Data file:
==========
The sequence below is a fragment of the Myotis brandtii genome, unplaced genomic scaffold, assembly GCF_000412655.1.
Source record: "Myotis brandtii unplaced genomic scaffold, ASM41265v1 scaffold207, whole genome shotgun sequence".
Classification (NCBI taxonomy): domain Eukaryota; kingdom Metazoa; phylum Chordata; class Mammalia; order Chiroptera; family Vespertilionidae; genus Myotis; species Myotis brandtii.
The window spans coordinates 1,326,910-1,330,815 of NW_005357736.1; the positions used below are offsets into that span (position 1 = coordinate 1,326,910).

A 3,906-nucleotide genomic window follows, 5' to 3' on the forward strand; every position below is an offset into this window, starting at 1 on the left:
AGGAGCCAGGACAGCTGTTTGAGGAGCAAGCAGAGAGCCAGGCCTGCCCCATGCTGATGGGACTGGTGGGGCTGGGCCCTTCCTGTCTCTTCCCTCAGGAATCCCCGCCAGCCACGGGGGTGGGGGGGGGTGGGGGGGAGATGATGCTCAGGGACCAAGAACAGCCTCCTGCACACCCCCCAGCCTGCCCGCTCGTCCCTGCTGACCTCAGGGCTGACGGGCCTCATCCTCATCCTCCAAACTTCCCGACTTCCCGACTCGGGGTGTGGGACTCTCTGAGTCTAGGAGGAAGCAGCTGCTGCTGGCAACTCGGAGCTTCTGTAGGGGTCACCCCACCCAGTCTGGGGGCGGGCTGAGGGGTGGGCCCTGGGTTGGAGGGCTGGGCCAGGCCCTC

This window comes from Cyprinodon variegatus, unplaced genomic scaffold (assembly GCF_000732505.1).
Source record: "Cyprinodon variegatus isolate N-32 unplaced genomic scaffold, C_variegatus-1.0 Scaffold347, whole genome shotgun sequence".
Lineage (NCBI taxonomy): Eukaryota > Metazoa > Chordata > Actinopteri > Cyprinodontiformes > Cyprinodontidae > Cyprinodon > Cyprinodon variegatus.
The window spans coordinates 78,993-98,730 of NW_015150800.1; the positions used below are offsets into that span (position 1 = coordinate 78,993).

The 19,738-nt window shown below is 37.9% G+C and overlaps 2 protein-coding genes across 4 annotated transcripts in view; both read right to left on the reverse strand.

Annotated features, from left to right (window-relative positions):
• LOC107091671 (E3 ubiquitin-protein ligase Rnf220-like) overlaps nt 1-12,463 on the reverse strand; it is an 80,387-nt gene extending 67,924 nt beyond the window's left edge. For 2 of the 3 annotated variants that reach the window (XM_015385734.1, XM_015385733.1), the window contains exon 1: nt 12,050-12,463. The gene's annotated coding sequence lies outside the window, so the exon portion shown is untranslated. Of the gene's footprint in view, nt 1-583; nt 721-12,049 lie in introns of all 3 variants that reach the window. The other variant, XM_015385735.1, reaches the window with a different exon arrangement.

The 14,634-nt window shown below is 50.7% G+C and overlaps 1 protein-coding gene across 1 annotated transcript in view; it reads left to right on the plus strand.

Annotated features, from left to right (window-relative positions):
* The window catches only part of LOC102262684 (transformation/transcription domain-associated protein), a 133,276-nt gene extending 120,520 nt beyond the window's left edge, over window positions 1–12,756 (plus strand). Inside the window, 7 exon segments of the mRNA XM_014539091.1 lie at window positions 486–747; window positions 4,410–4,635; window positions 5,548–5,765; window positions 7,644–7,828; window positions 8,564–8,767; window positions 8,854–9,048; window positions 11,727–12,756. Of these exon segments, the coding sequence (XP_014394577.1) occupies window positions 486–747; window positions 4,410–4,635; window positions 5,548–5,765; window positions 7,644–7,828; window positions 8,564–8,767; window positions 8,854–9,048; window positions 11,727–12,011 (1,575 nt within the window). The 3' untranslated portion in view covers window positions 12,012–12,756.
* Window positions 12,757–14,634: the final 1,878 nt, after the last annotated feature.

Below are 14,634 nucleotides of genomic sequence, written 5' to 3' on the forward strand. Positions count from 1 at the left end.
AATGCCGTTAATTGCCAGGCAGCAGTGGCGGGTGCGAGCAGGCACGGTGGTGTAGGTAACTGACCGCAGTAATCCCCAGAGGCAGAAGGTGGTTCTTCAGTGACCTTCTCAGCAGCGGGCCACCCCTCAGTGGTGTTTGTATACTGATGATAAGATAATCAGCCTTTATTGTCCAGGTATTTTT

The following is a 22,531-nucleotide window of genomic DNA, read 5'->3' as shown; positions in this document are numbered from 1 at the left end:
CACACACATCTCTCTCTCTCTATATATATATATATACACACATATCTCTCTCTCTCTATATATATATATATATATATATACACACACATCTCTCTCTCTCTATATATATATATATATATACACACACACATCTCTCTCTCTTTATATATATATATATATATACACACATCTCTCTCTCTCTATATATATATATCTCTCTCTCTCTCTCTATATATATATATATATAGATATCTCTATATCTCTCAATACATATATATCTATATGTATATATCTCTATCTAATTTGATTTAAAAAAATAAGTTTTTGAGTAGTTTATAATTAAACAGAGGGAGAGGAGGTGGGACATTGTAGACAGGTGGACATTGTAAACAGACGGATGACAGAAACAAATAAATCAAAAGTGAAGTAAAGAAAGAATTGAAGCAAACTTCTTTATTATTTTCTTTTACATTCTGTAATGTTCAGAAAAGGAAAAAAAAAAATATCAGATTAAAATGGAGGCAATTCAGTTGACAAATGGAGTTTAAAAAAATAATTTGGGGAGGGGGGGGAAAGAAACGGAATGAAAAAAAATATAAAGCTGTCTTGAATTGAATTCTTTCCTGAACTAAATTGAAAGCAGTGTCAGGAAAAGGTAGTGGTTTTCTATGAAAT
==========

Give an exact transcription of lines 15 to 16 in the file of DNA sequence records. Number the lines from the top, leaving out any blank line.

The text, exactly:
Annotated features, from left to right (window-relative positions):
* The window catches only part of LOC102262684 (transformation/transcription domain-associated protein), a 133,276-nt gene extending 120,520 nt beyond the window's left edge, over window positions 1–12,756 (plus strand). Inside the window, 7 exon segments of the mRNA XM_014539091.1 lie at window positions 486–747; window positions 4,410–4,635; window positions 5,548–5,765; window positions 7,644–7,828; window positions 8,564–8,767; window positions 8,854–9,048; window positions 11,727–12,756. Of these exon segments, the coding sequence (XP_014394577.1) occupies window positions 486–747; window positions 4,410–4,635; window positions 5,548–5,765; window positions 7,644–7,828; window positions 8,564–8,767; window positions 8,854–9,048; window positions 11,727–12,011 (1,575 nt within the window). The 3' untranslated portion in view covers window positions 12,012–12,756.